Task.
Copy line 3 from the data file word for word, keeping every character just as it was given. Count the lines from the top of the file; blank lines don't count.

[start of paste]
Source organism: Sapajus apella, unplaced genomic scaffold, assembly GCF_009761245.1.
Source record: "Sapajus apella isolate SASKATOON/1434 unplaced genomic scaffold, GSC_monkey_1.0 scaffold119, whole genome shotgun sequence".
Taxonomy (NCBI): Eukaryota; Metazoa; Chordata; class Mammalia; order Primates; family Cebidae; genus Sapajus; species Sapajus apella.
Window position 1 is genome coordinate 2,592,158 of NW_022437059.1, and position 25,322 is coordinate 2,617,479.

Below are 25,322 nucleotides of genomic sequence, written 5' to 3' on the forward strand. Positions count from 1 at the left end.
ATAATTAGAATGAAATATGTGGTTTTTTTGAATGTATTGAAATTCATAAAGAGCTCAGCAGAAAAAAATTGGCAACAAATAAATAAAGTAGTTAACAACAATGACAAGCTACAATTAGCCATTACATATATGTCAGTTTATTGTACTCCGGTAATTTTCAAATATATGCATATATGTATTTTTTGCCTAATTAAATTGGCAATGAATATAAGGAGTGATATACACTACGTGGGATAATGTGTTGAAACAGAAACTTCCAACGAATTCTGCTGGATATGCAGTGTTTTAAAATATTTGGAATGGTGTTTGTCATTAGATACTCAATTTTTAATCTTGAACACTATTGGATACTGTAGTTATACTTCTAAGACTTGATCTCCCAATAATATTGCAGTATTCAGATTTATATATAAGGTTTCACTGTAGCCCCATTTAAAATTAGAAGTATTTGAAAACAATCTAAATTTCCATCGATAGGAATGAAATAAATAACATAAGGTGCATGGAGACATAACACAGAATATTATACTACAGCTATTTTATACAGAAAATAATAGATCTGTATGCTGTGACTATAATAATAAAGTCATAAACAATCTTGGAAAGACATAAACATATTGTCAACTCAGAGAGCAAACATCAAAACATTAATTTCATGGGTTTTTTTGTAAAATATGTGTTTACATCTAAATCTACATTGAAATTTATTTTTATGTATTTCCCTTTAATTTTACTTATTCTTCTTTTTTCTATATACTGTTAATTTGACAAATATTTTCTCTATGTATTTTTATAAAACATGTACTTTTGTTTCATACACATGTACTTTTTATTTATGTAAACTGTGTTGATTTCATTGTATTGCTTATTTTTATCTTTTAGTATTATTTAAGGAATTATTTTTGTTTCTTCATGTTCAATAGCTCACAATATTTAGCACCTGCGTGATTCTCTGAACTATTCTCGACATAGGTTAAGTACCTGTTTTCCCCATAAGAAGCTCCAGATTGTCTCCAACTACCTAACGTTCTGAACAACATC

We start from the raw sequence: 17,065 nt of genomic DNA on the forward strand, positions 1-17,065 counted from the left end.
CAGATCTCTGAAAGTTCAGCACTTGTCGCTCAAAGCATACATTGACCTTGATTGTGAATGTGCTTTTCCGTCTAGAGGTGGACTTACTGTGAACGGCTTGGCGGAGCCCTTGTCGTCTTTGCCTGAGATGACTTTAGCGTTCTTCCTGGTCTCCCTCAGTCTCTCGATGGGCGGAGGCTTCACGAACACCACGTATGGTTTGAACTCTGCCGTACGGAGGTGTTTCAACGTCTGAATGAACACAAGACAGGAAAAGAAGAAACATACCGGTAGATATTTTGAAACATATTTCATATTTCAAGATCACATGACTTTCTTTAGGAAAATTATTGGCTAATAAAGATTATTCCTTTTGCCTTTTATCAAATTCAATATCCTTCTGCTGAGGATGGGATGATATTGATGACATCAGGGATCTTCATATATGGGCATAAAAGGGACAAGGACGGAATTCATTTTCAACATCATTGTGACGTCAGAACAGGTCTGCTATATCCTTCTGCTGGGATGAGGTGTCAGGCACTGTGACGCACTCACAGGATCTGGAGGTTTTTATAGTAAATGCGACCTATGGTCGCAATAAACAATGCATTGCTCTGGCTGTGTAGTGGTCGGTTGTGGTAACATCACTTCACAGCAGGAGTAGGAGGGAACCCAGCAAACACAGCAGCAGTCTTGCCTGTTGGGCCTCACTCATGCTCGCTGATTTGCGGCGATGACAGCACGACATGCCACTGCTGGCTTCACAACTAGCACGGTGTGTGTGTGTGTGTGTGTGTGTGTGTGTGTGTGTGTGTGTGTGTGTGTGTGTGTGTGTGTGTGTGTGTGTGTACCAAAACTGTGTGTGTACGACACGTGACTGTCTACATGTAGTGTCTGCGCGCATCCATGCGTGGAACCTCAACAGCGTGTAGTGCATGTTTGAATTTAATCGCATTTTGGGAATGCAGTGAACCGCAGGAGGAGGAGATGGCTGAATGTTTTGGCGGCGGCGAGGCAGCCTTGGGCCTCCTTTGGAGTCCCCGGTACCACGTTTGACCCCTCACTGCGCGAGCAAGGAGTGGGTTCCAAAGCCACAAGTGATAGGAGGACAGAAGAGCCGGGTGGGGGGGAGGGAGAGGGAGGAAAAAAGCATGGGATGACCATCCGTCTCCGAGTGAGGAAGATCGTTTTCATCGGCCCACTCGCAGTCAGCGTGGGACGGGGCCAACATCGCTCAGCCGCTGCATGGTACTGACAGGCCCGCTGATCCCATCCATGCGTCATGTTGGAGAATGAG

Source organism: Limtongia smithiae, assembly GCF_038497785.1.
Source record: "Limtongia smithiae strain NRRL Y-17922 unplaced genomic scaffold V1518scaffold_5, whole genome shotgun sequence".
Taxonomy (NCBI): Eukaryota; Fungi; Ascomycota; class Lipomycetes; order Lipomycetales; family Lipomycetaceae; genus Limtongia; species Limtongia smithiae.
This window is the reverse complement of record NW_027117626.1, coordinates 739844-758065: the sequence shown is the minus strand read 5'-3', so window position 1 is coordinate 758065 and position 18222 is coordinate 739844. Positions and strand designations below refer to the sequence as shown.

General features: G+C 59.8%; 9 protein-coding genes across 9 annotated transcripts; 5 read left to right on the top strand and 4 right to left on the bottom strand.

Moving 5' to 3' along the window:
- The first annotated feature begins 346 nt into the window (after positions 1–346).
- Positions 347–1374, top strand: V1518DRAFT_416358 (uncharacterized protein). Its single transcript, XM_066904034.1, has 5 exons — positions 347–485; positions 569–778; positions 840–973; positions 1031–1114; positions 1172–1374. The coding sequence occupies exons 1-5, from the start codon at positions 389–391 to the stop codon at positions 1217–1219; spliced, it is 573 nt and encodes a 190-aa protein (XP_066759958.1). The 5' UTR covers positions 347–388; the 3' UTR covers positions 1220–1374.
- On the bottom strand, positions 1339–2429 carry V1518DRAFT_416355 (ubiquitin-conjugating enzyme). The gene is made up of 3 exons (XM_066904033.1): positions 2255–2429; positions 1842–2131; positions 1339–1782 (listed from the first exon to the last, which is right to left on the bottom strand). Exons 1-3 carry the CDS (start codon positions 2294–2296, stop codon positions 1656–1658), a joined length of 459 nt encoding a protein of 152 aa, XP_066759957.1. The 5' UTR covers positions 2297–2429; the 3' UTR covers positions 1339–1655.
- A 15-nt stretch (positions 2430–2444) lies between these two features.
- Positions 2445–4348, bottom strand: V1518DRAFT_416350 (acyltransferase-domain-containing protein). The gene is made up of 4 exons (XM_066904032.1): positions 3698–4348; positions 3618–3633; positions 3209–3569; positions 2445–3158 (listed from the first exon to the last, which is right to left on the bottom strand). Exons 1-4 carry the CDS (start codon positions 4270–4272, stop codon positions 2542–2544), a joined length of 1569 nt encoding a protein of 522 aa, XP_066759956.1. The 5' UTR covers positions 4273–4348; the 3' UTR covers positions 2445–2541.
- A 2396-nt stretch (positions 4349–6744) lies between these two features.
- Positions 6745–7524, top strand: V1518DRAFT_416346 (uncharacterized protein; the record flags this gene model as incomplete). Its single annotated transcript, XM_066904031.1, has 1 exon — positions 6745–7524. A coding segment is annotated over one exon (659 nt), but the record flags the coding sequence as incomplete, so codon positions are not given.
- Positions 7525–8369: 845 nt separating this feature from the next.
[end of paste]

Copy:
Taxonomy (NCBI): Eukaryota; Metazoa; Chordata; class Mammalia; order Primates; family Cebidae; genus Sapajus; species Sapajus apella.